A photographic exhibition marking Refugee Week opened this week in Brighton with images of refugees from one of the world’s longest and most forgotten conflicts. Known as ‘Africa’s last colony’ Western Sahara, was given to Morocco by the Spanish when they withdrew in 1976. A 16 year war followed and a 19 year ceasefire, but the Saharawi’s displaced by the occupation have never been able to return home.
The exhibition – The Thirst of the Dunes – displays images by photographer Robert Griffin and the words by journalist Stefan Simanowitz. The pair spent time in the refugee camps in the desert in April and May 2010 and are keen to raise awareness of the situation of the 165,000 Saharawis who have lived in exile in four large camps in the inhospitable Algerian desert for over 35 years.
Despite efforts by the international community, including over 100 UN resolutions, the referendum promised at the time of the ceasefire has been repeatedly obstructed by the Moroccans who have remained in occupation of roughly three-quarters of Western Sahara.
“I only learned about the the plight of the Saharawi people relatively recently. It is a situation that is hard to ignore, although the international community seems to have no difficulty in doing so” says Griffin. “The refugees in the camps have nothing. They are entirely dependent on external supplies of food and water and face sandstorms and temperatures of 120 degrees – but what makes their lives even worse is that no one knows they are even there.”
Through his photographs Griffin has tried to capture a sense of the lives of the Saharawi and their environment. “Despite living in such harsh circumstances they have not lost their sense of humanity, optimism, hope or humour. It was truly a humbling privelige to meet them and I hope that through my photos I’ve captured something of their spirit, generosity and quiet dignity. They have nothing yet they give everything.”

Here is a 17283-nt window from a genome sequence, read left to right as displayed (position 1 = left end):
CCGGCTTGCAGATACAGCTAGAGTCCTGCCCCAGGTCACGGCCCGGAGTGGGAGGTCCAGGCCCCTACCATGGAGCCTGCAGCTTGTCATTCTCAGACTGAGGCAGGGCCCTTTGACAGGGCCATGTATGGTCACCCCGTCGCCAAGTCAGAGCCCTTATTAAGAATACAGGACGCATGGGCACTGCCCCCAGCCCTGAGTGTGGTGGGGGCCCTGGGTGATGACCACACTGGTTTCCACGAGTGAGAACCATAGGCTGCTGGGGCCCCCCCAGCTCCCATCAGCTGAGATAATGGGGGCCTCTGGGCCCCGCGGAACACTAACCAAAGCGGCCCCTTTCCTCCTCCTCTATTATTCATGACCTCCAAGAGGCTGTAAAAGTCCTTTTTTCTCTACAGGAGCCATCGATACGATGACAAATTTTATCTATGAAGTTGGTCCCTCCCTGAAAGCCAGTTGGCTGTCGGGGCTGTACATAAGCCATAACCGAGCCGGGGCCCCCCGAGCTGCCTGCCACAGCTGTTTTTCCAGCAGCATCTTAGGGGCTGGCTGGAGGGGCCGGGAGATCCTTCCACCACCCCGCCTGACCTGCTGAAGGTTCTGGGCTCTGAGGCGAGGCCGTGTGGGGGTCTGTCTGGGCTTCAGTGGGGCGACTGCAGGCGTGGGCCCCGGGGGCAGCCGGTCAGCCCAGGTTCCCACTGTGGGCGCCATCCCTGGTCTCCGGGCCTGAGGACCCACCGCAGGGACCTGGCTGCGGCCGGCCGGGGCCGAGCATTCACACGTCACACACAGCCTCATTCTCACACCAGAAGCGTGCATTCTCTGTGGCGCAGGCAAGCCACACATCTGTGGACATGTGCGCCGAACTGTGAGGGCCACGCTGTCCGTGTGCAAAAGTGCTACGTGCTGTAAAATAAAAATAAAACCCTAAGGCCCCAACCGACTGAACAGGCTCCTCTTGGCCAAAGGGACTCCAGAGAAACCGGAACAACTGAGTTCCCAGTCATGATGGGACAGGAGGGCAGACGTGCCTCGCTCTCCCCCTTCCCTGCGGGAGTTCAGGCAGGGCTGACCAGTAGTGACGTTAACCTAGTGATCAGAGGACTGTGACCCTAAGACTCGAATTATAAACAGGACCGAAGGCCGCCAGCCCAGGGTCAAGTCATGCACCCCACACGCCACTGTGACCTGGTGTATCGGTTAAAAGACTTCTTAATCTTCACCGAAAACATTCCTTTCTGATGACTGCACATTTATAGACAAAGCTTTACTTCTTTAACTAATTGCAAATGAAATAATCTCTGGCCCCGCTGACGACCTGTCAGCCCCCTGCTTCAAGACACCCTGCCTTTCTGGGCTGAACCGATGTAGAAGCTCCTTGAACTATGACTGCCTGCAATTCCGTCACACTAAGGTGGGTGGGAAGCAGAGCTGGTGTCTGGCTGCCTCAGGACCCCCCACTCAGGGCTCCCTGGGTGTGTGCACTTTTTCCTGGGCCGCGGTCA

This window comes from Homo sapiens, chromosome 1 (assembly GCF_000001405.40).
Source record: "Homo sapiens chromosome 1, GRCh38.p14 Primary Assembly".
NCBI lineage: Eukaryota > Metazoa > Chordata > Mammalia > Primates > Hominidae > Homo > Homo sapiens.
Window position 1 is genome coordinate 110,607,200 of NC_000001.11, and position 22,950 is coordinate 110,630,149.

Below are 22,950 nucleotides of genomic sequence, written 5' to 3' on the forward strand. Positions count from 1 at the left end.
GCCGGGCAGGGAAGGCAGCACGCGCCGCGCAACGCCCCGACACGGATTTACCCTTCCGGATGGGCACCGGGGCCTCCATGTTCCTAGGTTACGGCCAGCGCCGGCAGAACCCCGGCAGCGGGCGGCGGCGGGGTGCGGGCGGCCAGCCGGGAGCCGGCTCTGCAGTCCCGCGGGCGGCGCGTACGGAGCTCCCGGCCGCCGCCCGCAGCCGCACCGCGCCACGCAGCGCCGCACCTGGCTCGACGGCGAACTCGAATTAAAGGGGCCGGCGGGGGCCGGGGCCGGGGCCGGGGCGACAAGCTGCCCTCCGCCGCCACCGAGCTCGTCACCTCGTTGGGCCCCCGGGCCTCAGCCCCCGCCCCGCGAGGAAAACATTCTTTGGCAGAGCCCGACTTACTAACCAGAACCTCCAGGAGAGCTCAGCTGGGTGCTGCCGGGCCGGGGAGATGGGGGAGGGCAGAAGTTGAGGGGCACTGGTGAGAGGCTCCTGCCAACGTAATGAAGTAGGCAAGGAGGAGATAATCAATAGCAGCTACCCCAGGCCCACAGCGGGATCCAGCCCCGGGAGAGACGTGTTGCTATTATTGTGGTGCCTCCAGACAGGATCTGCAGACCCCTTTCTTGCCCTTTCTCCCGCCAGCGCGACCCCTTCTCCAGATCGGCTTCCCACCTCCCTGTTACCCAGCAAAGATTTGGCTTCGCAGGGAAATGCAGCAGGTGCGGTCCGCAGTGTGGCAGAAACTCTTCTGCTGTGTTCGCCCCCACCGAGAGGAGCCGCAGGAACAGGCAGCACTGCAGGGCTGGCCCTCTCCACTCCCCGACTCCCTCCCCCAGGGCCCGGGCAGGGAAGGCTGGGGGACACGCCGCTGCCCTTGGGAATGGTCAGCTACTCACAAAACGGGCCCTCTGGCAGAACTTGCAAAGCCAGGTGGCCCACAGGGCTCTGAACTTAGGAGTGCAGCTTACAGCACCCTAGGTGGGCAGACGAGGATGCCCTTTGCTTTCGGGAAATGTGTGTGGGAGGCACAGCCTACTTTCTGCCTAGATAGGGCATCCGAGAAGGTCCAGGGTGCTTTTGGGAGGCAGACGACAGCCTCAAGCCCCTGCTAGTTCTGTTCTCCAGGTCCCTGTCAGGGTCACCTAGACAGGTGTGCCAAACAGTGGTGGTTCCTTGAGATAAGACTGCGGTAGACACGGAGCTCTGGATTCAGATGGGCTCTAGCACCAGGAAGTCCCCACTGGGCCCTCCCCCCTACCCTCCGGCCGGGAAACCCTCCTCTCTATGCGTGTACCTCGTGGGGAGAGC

Simanowitz has reported on the situation in the Western Sahara for the Guardian, the Independent, the New Statesman and the Lancet. He also chairs the global campaigning organistion, the Free Western Sahara Network. He believes that the fact that we in Britain benefit from the exploitation of Western Sahara’s natural resources makes it incumbent on us to do something to help resolve the conflict. While in the camps he interviewed many of the refugees and their words accompany the photographs.
“Whilst I can write about their situation, it is much more powerful when the refugees use their own words to describe their lives” says Simanowitz. “You see their courage and their resilliance. One woman for example, a 32-year-old mother of four who was born and raised in the camps told me that how she has nothing in the camps. No work, no water, no land for her goats to graze. But she is not without hope. Greatest of her hopes is to set foot in her homeland for the first time.”
The exhibition – Thirst of the Dunes – will take place in the newly rennovated Real Patisserie, Western Road, Hove from 16th June – 17th July 2010.
It will then move to the Rosslyn Arms, Hampstead on London 28th July 2010.
The exhibition has been organised by the Free Western Sahara Network.